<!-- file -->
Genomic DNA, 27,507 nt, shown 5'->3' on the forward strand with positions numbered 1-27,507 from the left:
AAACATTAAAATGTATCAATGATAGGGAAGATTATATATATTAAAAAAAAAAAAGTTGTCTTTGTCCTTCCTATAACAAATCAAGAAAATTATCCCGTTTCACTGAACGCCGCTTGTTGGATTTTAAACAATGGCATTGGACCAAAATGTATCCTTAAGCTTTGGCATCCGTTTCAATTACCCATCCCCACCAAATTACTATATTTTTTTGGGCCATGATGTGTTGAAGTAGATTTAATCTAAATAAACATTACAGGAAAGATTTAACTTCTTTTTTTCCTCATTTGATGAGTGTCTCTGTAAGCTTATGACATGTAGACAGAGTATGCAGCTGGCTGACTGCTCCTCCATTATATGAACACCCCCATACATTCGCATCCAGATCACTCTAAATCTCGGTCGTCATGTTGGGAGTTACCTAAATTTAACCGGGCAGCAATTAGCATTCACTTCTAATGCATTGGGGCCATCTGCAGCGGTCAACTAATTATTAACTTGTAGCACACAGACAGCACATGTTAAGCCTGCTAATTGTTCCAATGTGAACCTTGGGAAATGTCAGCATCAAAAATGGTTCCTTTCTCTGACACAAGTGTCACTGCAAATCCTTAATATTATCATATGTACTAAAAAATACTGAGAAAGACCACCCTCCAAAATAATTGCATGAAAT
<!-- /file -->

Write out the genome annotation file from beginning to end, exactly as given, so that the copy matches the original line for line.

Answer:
Genomic DNA, 27,507 nt, shown 5'->3' on the forward strand with positions numbered 1-27,507 from the left:
AAACATTAAAATGTATCAATGATAGGGAAGATTATATATATTAAAAAAAAAAAAGTTGTCTTTGTCCTTCCTATAACAAATCAAGAAAATTATCCCGTTTCACTGAACGCCGCTTGTTGGATTTTAAACAATGGCATTGGACCAAAATGTATCCTTAAGCTTTGGCATCCGTTTCAATTACCCATCCCCACCAAATTACTATATTTTTTTGGGCCATGATGTGTTGAAGTAGATTTAATCTAAATAAACATTACAGGAAAGATTTAACTTCTTTTTTTCCTCATTTGATGAGTGTCTCTGTAAGCTTATGACATGTAGACAGAGTATGCAGCTGGCTGACTGCTCCTCCATTATATGAACACCCCCATACATTCGCATCCAGATCACTCTAAATCTCGGTCGTCATGTTGGGAGTTACCTAAATTTAACCGGGCAGCAATTAGCATTCACTTCTAATGCATTGGGGCCATCTGCAGCGGTCAACTAATTATTAACTTGTAGCACACAGACAGCACATGTTAAGCCTGCTAATTGTTCCAATGTGAACCTTGGGAAATGTCAGCATCAAAAATGGTTCCTTTCTCTGACACAAGTGTCACTGCAAATCCTTAATATTATCATATGTACTAAAAAATACTGAGAAAGACCACCCTCCAAAATAATTGCATGAAAT